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Said to have been given by Empress Catherine II of Russia [1729-1796] to Prince Aleksandr Andreyevich Bezborodko [1747-1799], her secretary of petitions and later imperial chancellor; given by him to Prince Viktor Pavlovich Kochubei [1768-1834], Russian diplomat and statesman.[1] (Count Alessandro Contini-Bonacossi, Rome); purchased July 1932 by the Samuel H. Kress Foundation, New York;[2] gift 1939 to NGA.

Frankfurter, Alfred M. "Eighteenth Century Venice in a New York Collection." The Fine Arts 19 (December 1932): 10, repro. 7.
Preliminary Catalogue of Paintings and Sculpture. National Gallery of Art, Washington, 1941: 174, no. 218.
Book of Illustrations. National Gallery of Art, Washington, 1942: 243, repro. 181.
Paintings and Sculpture from the Samuel H. Kress Collection. National Gallery of Art, Washington, 1959: 241, repro.
Summary Catalogue of European Paintings and Sculpture. National Gallery of Art, Washington, 1965: 116.
European Paintings and Sculpture, Illustrations. National Gallery of Art, Washington, 1968: 104, repro.
Nikolenko, Lada. "Pietro Rotari in Russia and America." The Connoisseur 171 (July 1969): 195, fig. 2.
Fredericksen, Burton B., and Federico Zeri. Census of Pre-Nineteenth Century Italian Paintings in North American Public Collections. Cambridge, Mass., 1972: 179.
Shapley, Fern Rusk. Paintings from the Samuel H. Kress Collection: Italian Schools, XVI-XVIII Century. London, 1973: 157, fig. 298.
European Paintings: An Illustrated Summary Catalogue. National Gallery of Art, Washington, 1975: 310, repro.
Shapley, Fern Rusk. Catalogue of the Italian Paintings. 2 vols. Washington, 1979: I:412, II:pl. 291.
European Paintings: An Illustrated Catalogue. National Gallery of Art, Washington, 1985: 356, repro.
De Grazia, Diane, and Eric Garberson, with Edgar Peters Bowron, Peter M. Lukehart, and Mitchell Merling. Italian Paintings of the Seventeenth and Eighteenth Centuries. The Collections of the National Gallery of Art Systematic Catalogue. Washington, D.C., 1996: 244-248, color repro. 246.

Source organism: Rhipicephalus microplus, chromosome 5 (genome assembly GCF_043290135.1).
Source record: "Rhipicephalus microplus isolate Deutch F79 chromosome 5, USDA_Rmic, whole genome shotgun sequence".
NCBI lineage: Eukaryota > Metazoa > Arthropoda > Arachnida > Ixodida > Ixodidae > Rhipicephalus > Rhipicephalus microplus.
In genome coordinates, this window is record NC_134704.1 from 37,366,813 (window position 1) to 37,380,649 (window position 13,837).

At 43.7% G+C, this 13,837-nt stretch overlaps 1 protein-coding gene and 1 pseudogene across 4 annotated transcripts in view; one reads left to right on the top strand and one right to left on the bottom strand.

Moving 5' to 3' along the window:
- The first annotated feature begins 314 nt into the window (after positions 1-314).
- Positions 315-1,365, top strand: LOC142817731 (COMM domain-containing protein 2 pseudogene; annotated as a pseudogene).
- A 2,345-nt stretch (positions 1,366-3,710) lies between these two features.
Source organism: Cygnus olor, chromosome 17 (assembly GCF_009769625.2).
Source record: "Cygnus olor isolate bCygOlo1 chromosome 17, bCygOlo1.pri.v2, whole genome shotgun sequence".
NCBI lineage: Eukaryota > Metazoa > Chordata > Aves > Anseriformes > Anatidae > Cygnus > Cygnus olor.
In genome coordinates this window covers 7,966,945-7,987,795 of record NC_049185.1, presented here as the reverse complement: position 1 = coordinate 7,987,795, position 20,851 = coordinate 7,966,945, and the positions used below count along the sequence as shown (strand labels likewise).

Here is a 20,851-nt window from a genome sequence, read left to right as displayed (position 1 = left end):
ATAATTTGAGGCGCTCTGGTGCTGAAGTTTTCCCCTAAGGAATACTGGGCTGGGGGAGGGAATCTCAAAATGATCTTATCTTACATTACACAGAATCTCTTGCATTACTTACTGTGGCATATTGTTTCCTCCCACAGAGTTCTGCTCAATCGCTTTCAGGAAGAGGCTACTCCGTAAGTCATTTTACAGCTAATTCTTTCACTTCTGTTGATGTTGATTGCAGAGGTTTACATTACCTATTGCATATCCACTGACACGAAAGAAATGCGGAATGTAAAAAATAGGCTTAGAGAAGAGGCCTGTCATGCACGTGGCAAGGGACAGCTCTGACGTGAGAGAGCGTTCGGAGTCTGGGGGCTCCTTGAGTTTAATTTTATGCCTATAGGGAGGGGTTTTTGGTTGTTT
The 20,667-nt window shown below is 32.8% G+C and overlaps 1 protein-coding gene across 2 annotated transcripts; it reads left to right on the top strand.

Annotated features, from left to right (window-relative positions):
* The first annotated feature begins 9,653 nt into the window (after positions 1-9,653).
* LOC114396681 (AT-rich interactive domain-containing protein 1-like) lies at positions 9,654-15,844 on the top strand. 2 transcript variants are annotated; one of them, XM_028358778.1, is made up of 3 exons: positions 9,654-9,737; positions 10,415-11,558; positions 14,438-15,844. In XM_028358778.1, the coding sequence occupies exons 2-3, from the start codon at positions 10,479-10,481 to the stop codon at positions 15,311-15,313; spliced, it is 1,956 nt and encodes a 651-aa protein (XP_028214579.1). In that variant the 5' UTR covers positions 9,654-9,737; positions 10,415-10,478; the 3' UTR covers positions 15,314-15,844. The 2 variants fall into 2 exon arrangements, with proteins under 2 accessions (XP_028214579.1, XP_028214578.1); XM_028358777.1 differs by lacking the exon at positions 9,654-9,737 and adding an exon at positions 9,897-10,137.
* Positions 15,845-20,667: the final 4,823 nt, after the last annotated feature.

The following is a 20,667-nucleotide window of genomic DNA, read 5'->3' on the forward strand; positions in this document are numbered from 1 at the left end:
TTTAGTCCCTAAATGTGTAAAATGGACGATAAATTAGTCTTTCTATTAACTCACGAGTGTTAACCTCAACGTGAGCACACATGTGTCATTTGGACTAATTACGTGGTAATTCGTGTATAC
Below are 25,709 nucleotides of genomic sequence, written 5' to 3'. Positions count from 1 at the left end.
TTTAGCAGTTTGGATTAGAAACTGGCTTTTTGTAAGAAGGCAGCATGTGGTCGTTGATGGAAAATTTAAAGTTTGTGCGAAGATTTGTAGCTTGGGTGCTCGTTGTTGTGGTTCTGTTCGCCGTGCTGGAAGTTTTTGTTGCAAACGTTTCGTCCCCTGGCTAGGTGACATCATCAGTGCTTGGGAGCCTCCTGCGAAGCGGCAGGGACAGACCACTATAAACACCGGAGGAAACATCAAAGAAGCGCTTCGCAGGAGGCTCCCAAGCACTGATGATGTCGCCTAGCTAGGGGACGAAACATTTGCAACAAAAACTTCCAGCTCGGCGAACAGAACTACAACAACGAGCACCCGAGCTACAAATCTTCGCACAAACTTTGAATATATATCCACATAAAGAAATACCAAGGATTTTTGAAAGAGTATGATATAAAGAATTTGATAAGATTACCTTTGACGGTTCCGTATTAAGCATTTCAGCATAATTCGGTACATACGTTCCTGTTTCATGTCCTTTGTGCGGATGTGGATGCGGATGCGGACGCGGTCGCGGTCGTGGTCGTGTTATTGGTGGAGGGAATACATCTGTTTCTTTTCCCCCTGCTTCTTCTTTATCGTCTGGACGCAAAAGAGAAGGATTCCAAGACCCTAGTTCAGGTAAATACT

Technical Summary

The support is a medium-weight, plain-weave fabric with irregular threads throughout and is identical in thickness and weave to that of the pendant. A thick white ground was applied unevenly with a broad brush and toned with a reddish brown imprimatura. The paint was applied evenly in layers of medium thickness and brushed wet-into-wet. The background was laid in before the figure was painted, although the contours of the face and other passages were reworked as the design approached completion. The shadow at the corner of the sitter's mouth has been adjusted and may originally have been larger; the prominent curl of hair may originally have been a completely circular lock.

The painting has been restretched onto a stretcher slightly larger than the painted surface. There are small losses and abrasion throughout. The varnish is very slightly discolored. The painting was relined about 1933 by Stephen Pichetto, who also removed discolored varnish and restored the picture.